NASA Awards Space Weather Follow On Instrument Contract to SwRI

WASHINGTON (NASA PR) — On behalf of the National Oceanic and Atmospheric Administration (NOAA), NASA has awarded the Space Weather Follow On-Lagrange 1 (SWFO-L1) Solar Wind Plasma Sensor (SWiPS) contract to South West Research Institute (SwRI) in San Antonio, Texas.

This is a cost plus fixed-fee contract with a total value of $15,579,930. The performance period begins on July 1 and runs for 76 months. The work will be performed at SwRI’s facility in San Antonio, Texas.

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NOAA to Purchase Commercial Radio Occultation Weather Data

by Douglas Messier
Managing Editor

NOAA will purchase radio occultation (RO) data from commercial companies after determining that the measurements are useful in improving weather forecasting.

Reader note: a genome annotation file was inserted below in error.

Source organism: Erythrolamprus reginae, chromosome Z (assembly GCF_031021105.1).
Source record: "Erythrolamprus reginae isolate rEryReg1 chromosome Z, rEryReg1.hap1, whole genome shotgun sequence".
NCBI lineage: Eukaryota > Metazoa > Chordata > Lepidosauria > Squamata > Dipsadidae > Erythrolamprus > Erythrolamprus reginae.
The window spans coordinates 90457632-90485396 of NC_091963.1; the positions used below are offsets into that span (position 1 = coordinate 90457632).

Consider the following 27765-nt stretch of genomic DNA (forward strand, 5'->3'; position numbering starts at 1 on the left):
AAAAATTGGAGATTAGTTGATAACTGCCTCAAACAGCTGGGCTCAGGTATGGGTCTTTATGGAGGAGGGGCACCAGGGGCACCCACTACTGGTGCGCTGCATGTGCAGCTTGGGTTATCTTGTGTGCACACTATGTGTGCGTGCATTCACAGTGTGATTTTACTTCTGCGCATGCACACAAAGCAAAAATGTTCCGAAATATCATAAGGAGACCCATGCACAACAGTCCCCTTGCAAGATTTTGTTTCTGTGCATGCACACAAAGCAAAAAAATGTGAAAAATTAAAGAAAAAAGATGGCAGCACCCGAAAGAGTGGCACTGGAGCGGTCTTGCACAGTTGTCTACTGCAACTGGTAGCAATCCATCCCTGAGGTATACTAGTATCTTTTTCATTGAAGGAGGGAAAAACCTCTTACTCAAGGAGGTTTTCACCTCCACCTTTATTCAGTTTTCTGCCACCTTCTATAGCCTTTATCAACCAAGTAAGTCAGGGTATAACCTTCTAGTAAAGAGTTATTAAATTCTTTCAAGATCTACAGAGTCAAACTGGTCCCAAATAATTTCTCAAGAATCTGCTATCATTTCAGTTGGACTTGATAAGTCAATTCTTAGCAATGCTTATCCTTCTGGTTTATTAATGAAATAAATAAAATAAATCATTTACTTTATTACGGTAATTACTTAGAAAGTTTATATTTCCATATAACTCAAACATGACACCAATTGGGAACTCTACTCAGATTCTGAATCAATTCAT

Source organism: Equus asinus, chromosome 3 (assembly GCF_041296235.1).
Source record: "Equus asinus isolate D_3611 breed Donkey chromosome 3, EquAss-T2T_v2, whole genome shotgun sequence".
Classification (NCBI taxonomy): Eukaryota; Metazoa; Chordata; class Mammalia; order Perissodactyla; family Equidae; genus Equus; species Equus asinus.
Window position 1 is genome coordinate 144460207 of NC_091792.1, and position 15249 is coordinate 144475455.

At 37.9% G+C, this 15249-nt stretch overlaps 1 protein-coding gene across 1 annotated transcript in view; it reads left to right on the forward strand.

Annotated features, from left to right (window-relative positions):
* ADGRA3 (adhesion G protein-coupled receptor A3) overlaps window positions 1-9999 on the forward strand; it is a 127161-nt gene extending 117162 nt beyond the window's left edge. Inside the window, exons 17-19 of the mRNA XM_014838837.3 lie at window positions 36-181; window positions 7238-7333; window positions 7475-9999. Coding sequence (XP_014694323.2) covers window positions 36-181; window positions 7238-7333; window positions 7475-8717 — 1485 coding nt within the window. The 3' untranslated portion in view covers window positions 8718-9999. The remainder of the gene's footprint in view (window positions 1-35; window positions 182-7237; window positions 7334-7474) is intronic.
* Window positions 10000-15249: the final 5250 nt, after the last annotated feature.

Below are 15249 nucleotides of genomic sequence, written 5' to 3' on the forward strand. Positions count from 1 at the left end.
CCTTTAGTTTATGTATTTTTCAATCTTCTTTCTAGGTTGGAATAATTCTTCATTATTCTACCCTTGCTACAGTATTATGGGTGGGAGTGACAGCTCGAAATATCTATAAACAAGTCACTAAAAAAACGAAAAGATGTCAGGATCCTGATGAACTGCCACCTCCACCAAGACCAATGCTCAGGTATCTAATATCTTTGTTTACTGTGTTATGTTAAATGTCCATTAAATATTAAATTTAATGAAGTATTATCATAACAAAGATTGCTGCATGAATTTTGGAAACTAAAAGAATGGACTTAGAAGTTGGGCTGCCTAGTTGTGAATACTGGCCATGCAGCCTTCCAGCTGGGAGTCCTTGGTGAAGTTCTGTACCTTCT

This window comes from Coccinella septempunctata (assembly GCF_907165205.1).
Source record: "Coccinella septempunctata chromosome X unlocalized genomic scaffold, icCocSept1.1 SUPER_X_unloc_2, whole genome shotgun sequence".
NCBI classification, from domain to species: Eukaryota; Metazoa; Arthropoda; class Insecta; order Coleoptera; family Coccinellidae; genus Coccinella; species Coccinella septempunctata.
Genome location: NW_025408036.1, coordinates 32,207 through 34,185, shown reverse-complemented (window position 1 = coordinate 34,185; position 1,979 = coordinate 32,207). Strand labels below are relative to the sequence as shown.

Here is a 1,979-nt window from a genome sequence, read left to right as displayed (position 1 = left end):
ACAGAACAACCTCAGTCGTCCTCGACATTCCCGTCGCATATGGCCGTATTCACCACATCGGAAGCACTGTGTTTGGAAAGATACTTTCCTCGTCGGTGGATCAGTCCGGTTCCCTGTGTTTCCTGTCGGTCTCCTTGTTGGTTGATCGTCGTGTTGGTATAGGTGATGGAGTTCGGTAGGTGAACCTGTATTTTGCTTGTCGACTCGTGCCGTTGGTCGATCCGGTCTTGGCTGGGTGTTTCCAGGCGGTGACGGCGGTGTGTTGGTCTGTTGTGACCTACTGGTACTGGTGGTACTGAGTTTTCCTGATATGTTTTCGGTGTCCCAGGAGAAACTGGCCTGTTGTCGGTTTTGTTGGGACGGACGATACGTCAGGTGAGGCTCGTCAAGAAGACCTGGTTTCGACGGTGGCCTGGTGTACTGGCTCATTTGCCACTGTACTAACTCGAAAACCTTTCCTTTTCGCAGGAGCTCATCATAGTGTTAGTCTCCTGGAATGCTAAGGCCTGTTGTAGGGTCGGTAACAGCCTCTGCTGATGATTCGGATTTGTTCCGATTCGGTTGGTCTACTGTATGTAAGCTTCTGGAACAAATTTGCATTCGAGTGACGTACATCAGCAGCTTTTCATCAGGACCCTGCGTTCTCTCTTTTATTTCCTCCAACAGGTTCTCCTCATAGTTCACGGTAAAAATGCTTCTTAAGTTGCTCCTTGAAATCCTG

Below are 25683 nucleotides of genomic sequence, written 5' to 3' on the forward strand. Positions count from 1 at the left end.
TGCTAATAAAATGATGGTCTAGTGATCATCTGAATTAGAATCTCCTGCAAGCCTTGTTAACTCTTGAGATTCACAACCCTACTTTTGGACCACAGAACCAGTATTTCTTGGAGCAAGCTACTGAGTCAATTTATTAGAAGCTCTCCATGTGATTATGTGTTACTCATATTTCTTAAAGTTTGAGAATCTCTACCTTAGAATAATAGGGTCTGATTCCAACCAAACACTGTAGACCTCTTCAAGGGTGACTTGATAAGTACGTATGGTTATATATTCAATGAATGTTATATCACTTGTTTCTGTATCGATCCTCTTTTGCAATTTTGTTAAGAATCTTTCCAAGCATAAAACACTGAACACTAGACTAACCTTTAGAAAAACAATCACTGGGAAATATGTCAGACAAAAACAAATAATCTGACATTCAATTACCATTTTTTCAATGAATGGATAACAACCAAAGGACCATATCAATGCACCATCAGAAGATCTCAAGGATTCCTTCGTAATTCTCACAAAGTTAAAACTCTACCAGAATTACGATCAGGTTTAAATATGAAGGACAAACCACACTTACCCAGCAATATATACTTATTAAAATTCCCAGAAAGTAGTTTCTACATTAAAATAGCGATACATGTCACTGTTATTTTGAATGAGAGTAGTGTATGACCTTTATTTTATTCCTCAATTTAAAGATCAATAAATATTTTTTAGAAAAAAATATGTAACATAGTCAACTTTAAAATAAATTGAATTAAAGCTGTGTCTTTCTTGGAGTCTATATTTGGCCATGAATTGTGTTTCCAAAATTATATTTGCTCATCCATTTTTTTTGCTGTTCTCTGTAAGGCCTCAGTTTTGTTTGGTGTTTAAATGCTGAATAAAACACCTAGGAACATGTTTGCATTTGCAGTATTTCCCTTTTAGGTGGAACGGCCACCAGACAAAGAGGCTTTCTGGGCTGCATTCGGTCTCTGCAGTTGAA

In a report released last week, NOAA said measurements provided by Spire Global and GeoOptics satellites during the second round of the Commercial Weather Data Pilot (CWDP) program in 2018 and 2019 demonstrated the utility of commercial RO data.

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Johnson: Commerce Department Obstructing Hurricane Dorian Investigation

Eddie Bernice Johnson

DALLAS (Rep. Eddie Bernice Johnson PR) — Today, the Department of Commerce’s Inspector General Peggy Gustafson sent a memo to Department of Commerce Secretary Wilbur Ross expressing concerns over the Department’s obstruction of a completed Office of Inspector General (OIG) report.

The OIG report examines a statement issued on September 6, 2019, by the National Oceanic and Atmospheric Administration regarding a tweet sent by the Birmingham National Weather Service forecast office.

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Scientists Provide New Explanation for the Far Side of the Moon’s Strange Asymmetry

The composition of the Moon’s near side is oddly different from that of its far side, and scientists think they finally understand why. (Credits: NASA/NOAA)